Anyway, I hope that this didn’t sound too negative or critical. I’m just trying to truly provide an enducation that leads to well-rounded children with a strong moral background. Waldorf education can be a big part of it, but I don’t want to be afraid of other approaches/thoughts to reach my goal. I think that my thoughts resonate with what you have written in your original post, if I understood it correctly. Let’s take a deep breath and get the love and joy back into our schooling methods and choices.

    • Eva YES, and I can tell we need to make this conversation into a blog post. :)

      But I do think that many Waldorf schools (at least in Germany) also have been influenced by the education theories of the 70s and have become less concerned with teaching facts and knowledge, but more with how the student feels. I think it’s very sad that subjects like Greek and Latin are not reallly offered at many American and also at quite a few German Waldorf schools anymore. They were part of the original schools. Steiner even suggested Latin could be started in grade 3 or 4. I also think that the artistic element can be carrried too far and that a child might be able to draw pretty pictures, but doesn’t really know anything in the end. Especially from grade 5 onward there should also be some facts that need to be learned.

      Yes – I have a big heart for Latin and Greek and if you go back and look at either Practical Advice to Teachers by Steiner or Discussion With Teachers, Steiner talks about Latin and Greek. Those students with a background with German will be able to tackle Latin more readily most likely than those without that. Yay for learning German in the earlier years and grades…I feel fortunate my children are having that experience!

      Also, I agree — if we do this right, there is a mix of movement, artistic elements and yes, ACADEMIC work. Waldorf education CAN and SHOULD be rigorous! If it is not, I don’t think that was Steiner’s original intent at all, to make this feeling only school – that does not fit in with his thoughts of balance and thinking, feeling and willing playing parts of the threefold human being. I honestly feel we can look originally to the intent of Steiner, not so much the Waldorf Schools for this inspiration. Like many things in life, sometimes I feel the schools have hijacked Waldorf Education and lost sight of some things. In my area of the country, many of the Waldorf Schools are going the other way – much testing in the early grades, etc to keep up with the competitive private schools and less emphasis I think on the original curriculum.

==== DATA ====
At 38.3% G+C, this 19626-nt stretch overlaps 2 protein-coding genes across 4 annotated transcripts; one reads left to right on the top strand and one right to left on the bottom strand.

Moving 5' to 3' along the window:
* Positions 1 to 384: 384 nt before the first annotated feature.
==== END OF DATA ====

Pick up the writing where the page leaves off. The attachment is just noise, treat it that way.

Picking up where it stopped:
In my area, and my homeschool group, family life guidelines state computers for reports are usually I believe seventh and eighth grade and onward…Tests and reports as well. I need to publish the family life guidelines my homeschool group just came up with…it is being reviewed by our membership soon…

      And I agree, you HAVE to understand high school and what can be deferred to high school. There is a saying in pediatric physical therapy that you cannot make good decisions for an infant who may have severe developmental disability until you treat adults and teenagers with developmental disabilities, and I think understanding this same function.

      I have not felt the need to look outside of Waldorf yet, but I hear what you are saying loud and clear and I think there needs to be more clear guidelines for parents new to this…Every family will find its path, but it does help to hear the experiences of others, especially those with high schoolers.I just went to a homeschooling high school talk and really need to publish my notes from that workshop.

      Love to you eva and thank you so much for sharing all your wisdom,
      Carrie

    • It is sad to think that the Waldorf schools have changed so much since I left school!
      We had Latin and Greek lessons offered and yes tests as well, on a regular basis from 7th or 8th grade onwards. Not as many as in public schools but still we had to do them, as well as study facts.
      I do believe that a lot of the stories and poems that I find in the online Waldorf community can be taken to extremes, as well as the ones I have seen in some schools. Do we really need stories to introduce the knitting needles or the paper that we use? Well, this might be a bit of an extreme example, but I think you know what I mean. I just get the feeling that some of these can be taken to such an extreme that the main subject gets lost with all the elaborate imaginary descriptions.
      I think it can be hard these days in Waldorf education, especially when one is new to it, to keep the balance between the two which makes it so necessary to read “original”/ older text’s on Waldorf education.
      Maggie